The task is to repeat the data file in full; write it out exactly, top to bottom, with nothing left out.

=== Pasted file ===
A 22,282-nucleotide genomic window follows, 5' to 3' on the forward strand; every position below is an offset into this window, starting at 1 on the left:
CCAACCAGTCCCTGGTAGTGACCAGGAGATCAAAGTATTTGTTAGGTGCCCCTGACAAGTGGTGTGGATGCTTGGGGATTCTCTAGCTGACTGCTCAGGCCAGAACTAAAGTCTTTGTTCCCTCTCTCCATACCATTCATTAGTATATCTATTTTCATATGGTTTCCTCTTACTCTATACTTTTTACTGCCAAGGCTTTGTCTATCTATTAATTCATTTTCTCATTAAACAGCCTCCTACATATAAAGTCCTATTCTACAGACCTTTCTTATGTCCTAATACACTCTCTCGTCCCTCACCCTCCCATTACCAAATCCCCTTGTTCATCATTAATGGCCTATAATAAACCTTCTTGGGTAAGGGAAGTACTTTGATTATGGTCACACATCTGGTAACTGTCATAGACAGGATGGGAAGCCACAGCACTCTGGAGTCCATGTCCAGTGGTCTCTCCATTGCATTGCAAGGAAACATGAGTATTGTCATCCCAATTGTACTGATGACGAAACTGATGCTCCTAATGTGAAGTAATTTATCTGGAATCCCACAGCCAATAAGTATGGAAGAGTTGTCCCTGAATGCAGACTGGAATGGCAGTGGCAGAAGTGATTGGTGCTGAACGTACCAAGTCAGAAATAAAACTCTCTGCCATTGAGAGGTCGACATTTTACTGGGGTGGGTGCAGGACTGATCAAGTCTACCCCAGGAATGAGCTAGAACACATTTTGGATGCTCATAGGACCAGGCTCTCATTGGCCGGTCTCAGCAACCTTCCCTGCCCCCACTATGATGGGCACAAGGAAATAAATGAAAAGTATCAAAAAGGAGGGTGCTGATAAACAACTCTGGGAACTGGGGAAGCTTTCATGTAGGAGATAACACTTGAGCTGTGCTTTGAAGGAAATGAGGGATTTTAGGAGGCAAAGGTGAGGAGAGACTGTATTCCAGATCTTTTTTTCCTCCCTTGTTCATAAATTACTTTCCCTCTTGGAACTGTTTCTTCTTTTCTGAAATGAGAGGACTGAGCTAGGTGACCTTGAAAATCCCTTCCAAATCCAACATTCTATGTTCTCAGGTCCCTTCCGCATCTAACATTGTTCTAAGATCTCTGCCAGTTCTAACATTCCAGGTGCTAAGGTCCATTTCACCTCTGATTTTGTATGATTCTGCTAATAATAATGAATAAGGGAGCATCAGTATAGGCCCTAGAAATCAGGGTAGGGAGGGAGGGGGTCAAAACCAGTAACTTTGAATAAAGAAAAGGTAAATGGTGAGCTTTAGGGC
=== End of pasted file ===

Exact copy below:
A 22,282-nucleotide genomic window follows, 5' to 3' on the forward strand; every position below is an offset into this window, starting at 1 on the left:
CCAACCAGTCCCTGGTAGTGACCAGGAGATCAAAGTATTTGTTAGGTGCCCCTGACAAGTGGTGTGGATGCTTGGGGATTCTCTAGCTGACTGCTCAGGCCAGAACTAAAGTCTTTGTTCCCTCTCTCCATACCATTCATTAGTATATCTATTTTCATATGGTTTCCTCTTACTCTATACTTTTTACTGCCAAGGCTTTGTCTATCTATTAATTCATTTTCTCATTAAACAGCCTCCTACATATAAAGTCCTATTCTACAGACCTTTCTTATGTCCTAATACACTCTCTCGTCCCTCACCCTCCCATTACCAAATCCCCTTGTTCATCATTAATGGCCTATAATAAACCTTCTTGGGTAAGGGAAGTACTTTGATTATGGTCACACATCTGGTAACTGTCATAGACAGGATGGGAAGCCACAGCACTCTGGAGTCCATGTCCAGTGGTCTCTCCATTGCATTGCAAGGAAACATGAGTATTGTCATCCCAATTGTACTGATGACGAAACTGATGCTCCTAATGTGAAGTAATTTATCTGGAATCCCACAGCCAATAAGTATGGAAGAGTTGTCCCTGAATGCAGACTGGAATGGCAGTGGCAGAAGTGATTGGTGCTGAACGTACCAAGTCAGAAATAAAACTCTCTGCCATTGAGAGGTCGACATTTTACTGGGGTGGGTGCAGGACTGATCAAGTCTACCCCAGGAATGAGCTAGAACACATTTTGGATGCTCATAGGACCAGGCTCTCATTGGCCGGTCTCAGCAACCTTCCCTGCCCCCACTATGATGGGCACAAGGAAATAAATGAAAAGTATCAAAAAGGAGGGTGCTGATAAACAACTCTGGGAACTGGGGAAGCTTTCATGTAGGAGATAACACTTGAGCTGTGCTTTGAAGGAAATGAGGGATTTTAGGAGGCAAAGGTGAGGAGAGACTGTATTCCAGATCTTTTTTTCCTCCCTTGTTCATAAATTACTTTCCCTCTTGGAACTGTTTCTTCTTTTCTGAAATGAGAGGACTGAGCTAGGTGACCTTGAAAATCCCTTCCAAATCCAACATTCTATGTTCTCAGGTCCCTTCCGCATCTAACATTGTTCTAAGATCTCTGCCAGTTCTAACATTCCAGGTGCTAAGGTCCATTTCACCTCTGATTTTGTATGATTCTGCTAATAATAATGAATAAGGGAGCATCAGTATAGGCCCTAGAAATCAGGGTAGGGAGGGAGGGGGTCAAAACCAGTAACTTTGAATAAAGAAAAGGTAAATGGTGAGCTTTAGGGC